Meandering through my memories

I’ll be 76 this year and while I’m still fascinated by what the future may hold in store for me, every so often, I reflect on some of the things I’ve seen over the span of my life.

When I was born, Canada consisted of nine provinces and two territories. In 1949, Newfoundland and Labrador ceased being a British territory and joined Confederation as Canada’s tenth province. So that means the last Father of Confederation, Joey Smallwood, was alive during my lifetime. Fun fact: The call letters of every radio and television station in Canada start with the letter “C” except one. St. John’s Newfoundland station VOCM was in existence before Confederation and they kept their call letters. Today, Canada consists of ten provinces and three territories, the Northwest Territories having been split and the eastern portion is now called Nunavut. I remember the great debate over choosing Canada’s now familiar maple leaf flag. I also remember I was opposed to it at first for I had served in the military under the red ensign, but I now embrace it fully. I remember Expo ‘67, the world’s fair held in Montreal during Canada’s centennial year and the excitement throughout the country at the time. I remember the dark days of the October Crisis, when Prime Minister Pierre Trudeau (Justin’s father) invoked the War Measures Act to put an end to the bombings and kidnappings. British diplomat James Cross and Quebec’s Deputy Premier Pierre Laporte were kidnapped. Mr Cross was later released, but M Laporte was murdered. Eventually most of the FLQ members involved were arrested and served time. I remember when Canada had a female Prime Minister – Kim Campbell. Her government didn’t last long, being brought down on a non-confidence motion.

Internationally, I remember hearing and watching much from news reports. The conquest of Everest (I’ve always had one question about that: if Hillary and Tensing were the first people to climb to the summit, how did the Sherpa guides know the safest path up unless they’d done it before?; the coronation of Queen Elizabeth the Second. One memory I have of that is the nuns telling us we couldn’t sing “God Save the King” any longer and spending a good hour getting us to properly sing “God Save the Queen”. I remember the Cuban Missile Crisis. I was on leave from the army when that got serious and expected to be recalled every time the telephone rang. I remember the Kennedy Assassination and where I was (sitting at my desk at work in Toronto). The rise and later fall of the Berlin Wall and the fall of Soviet-style Communism. Man landing on the moon. I remember that when Armstrong took that small step for man, I was sitting in my car in an A&W in Scarborough Ontario.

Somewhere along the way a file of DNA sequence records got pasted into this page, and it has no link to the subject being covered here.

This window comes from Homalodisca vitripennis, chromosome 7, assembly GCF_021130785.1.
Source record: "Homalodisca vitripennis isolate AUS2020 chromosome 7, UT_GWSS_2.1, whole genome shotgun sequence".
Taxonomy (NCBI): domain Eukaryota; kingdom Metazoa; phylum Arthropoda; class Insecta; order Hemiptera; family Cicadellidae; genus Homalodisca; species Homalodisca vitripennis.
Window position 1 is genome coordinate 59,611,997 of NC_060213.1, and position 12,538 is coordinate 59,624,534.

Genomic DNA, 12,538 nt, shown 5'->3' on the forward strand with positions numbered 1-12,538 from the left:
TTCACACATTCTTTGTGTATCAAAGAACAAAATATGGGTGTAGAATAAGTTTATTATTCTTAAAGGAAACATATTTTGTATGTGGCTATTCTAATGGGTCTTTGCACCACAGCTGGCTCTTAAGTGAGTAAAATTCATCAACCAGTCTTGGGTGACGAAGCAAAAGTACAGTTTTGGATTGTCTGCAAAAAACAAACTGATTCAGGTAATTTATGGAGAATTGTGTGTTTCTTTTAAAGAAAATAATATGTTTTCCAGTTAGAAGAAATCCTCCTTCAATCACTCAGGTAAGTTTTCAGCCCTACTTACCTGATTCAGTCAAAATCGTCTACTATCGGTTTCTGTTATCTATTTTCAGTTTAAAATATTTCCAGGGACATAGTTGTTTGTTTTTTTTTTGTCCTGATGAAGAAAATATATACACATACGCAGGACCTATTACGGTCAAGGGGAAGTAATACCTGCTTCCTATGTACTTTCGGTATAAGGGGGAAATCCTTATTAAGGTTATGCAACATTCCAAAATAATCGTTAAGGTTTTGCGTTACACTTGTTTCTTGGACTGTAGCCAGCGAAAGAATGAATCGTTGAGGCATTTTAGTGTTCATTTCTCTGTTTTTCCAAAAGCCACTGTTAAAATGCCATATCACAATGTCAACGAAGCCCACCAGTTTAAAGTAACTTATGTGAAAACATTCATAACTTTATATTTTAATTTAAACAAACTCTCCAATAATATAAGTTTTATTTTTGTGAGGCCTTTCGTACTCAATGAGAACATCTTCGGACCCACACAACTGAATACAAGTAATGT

This is but a small glimpse into my memories. I have more obviously, but won’t go into them. And, as I said back at the beginning, I can’t wait to see what lies ahead. We do live in interesting times.

Cat.

Horrors! A spelling cop!

I received the following as a comment intended for my post “Bring him to justice – progress report”:

Pigment Red 122
obviously like your website however you need to test the spelling on quite a few of your posts. A number of them are rife with spelling issues and I find it very bothersome to tell the truth nevertheless I will definitely come back again.

First, this person has apparently never heard of spellcheck. Second, I suspect that his/her main quarrel is that I use English, not American spellings, so the addition of the “u” in words such as “colour” are upsetting him. Too bad. I was educated in Canada so find it natural to use English spellings. (As a matter of trivia, one of the first things our first Prime Minister passed was a law requiring the “u” in words such as “neighbour” and “colour” and I don’t think that’s been repealed.) I will admit that it is well worded, which I’ve found is quite rare in comments of this type.  Finally, does the writer think I don’t know how to proofread?

I will definitely come back again. Please don’t. If your only comments are going to be criticisms of my spelling, which apparently doesn’t mesh with your view of the way things “should” be, go elsewhere.

Since it’s January 1, I wish all my followers and readers a safe and happy 2020. Remember to hug an artist, we need love (and spellcheck) too.

Cat.

Inform me, don’t threaten me

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Canada is preparing for a federal election this October. While the official campaign hasn’t begun, I’ve seen some third-party ads claiming one leader or the other – Scheer or Trudeau – is unfit to govern.